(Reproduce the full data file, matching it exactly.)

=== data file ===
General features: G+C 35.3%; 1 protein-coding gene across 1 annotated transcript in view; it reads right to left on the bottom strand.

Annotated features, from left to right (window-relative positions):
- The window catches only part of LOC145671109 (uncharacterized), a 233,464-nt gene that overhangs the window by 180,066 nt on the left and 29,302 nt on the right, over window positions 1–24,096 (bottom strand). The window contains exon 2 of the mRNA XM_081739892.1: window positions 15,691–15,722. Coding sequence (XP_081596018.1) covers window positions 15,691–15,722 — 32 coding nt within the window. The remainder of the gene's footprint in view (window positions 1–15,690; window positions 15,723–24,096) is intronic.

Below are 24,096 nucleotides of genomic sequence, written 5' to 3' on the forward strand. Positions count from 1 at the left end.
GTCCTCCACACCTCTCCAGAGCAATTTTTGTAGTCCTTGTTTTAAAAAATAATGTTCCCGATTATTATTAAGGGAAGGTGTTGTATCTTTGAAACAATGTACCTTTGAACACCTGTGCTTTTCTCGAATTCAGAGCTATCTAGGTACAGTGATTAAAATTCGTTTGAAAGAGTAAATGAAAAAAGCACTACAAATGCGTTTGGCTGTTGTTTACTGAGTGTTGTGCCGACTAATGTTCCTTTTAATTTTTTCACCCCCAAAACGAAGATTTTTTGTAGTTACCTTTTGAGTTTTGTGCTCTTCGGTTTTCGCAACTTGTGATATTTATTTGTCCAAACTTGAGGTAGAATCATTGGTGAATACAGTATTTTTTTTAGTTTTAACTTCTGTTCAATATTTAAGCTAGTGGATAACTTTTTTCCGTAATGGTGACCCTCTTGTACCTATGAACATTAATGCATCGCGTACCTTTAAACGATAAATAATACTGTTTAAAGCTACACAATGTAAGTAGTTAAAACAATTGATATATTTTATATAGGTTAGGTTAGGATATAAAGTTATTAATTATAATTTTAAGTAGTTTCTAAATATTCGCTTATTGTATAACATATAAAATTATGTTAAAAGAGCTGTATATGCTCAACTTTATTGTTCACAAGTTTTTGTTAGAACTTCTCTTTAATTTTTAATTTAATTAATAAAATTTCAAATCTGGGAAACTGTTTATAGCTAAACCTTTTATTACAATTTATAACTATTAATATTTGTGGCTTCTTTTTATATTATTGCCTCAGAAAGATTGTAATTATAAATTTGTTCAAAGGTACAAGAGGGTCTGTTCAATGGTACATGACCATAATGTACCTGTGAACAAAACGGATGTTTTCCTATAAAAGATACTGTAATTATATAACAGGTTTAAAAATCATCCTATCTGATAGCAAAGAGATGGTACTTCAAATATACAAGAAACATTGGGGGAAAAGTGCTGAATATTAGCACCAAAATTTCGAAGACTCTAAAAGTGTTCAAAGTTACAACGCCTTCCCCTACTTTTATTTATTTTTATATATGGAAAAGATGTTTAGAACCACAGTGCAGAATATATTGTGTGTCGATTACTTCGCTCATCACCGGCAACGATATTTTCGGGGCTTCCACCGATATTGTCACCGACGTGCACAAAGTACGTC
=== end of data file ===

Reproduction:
General features: G+C 35.3%; 1 protein-coding gene across 1 annotated transcript in view; it reads right to left on the bottom strand.

Annotated features, from left to right (window-relative positions):
- The window catches only part of LOC145671109 (uncharacterized), a 233,464-nt gene that overhangs the window by 180,066 nt on the left and 29,302 nt on the right, over window positions 1–24,096 (bottom strand). The window contains exon 2 of the mRNA XM_081739892.1: window positions 15,691–15,722. Coding sequence (XP_081596018.1) covers window positions 15,691–15,722 — 32 coding nt within the window. The remainder of the gene's footprint in view (window positions 1–15,690; window positions 15,723–24,096) is intronic.

Below are 24,096 nucleotides of genomic sequence, written 5' to 3' on the forward strand. Positions count from 1 at the left end.
GTCCTCCACACCTCTCCAGAGCAATTTTTGTAGTCCTTGTTTTAAAAAATAATGTTCCCGATTATTATTAAGGGAAGGTGTTGTATCTTTGAAACAATGTACCTTTGAACACCTGTGCTTTTCTCGAATTCAGAGCTATCTAGGTACAGTGATTAAAATTCGTTTGAAAGAGTAAATGAAAAAAGCACTACAAATGCGTTTGGCTGTTGTTTACTGAGTGTTGTGCCGACTAATGTTCCTTTTAATTTTTTCACCCCCAAAACGAAGATTTTTTGTAGTTACCTTTTGAGTTTTGTGCTCTTCGGTTTTCGCAACTTGTGATATTTATTTGTCCAAACTTGAGGTAGAATCATTGGTGAATACAGTATTTTTTTTAGTTTTAACTTCTGTTCAATATTTAAGCTAGTGGATAACTTTTTTCCGTAATGGTGACCCTCTTGTACCTATGAACATTAATGCATCGCGTACCTTTAAACGATAAATAATACTGTTTAAAGCTACACAATGTAAGTAGTTAAAACAATTGATATATTTTATATAGGTTAGGTTAGGATATAAAGTTATTAATTATAATTTTAAGTAGTTTCTAAATATTCGCTTATTGTATAACATATAAAATTATGTTAAAAGAGCTGTATATGCTCAACTTTATTGTTCACAAGTTTTTGTTAGAACTTCTCTTTAATTTTTAATTTAATTAATAAAATTTCAAATCTGGGAAACTGTTTATAGCTAAACCTTTTATTACAATTTATAACTATTAATATTTGTGGCTTCTTTTTATATTATTGCCTCAGAAAGATTGTAATTATAAATTTGTTCAAAGGTACAAGAGGGTCTGTTCAATGGTACATGACCATAATGTACCTGTGAACAAAACGGATGTTTTCCTATAAAAGATACTGTAATTATATAACAGGTTTAAAAATCATCCTATCTGATAGCAAAGAGATGGTACTTCAAATATACAAGAAACATTGGGGGAAAAGTGCTGAATATTAGCACCAAAATTTCGAAGACTCTAAAAGTGTTCAAAGTTACAACGCCTTCCCCTACTTTTATTTATTTTTATATATGGAAAAGATGTTTAGAACCACAGTGCAGAATATATTGTGTGTCGATTACTTCGCTCATCACCGGCAACGATATTTTCGGGGCTTCCACCGATATTGTCACCGACGTGCACAAAGTACGTC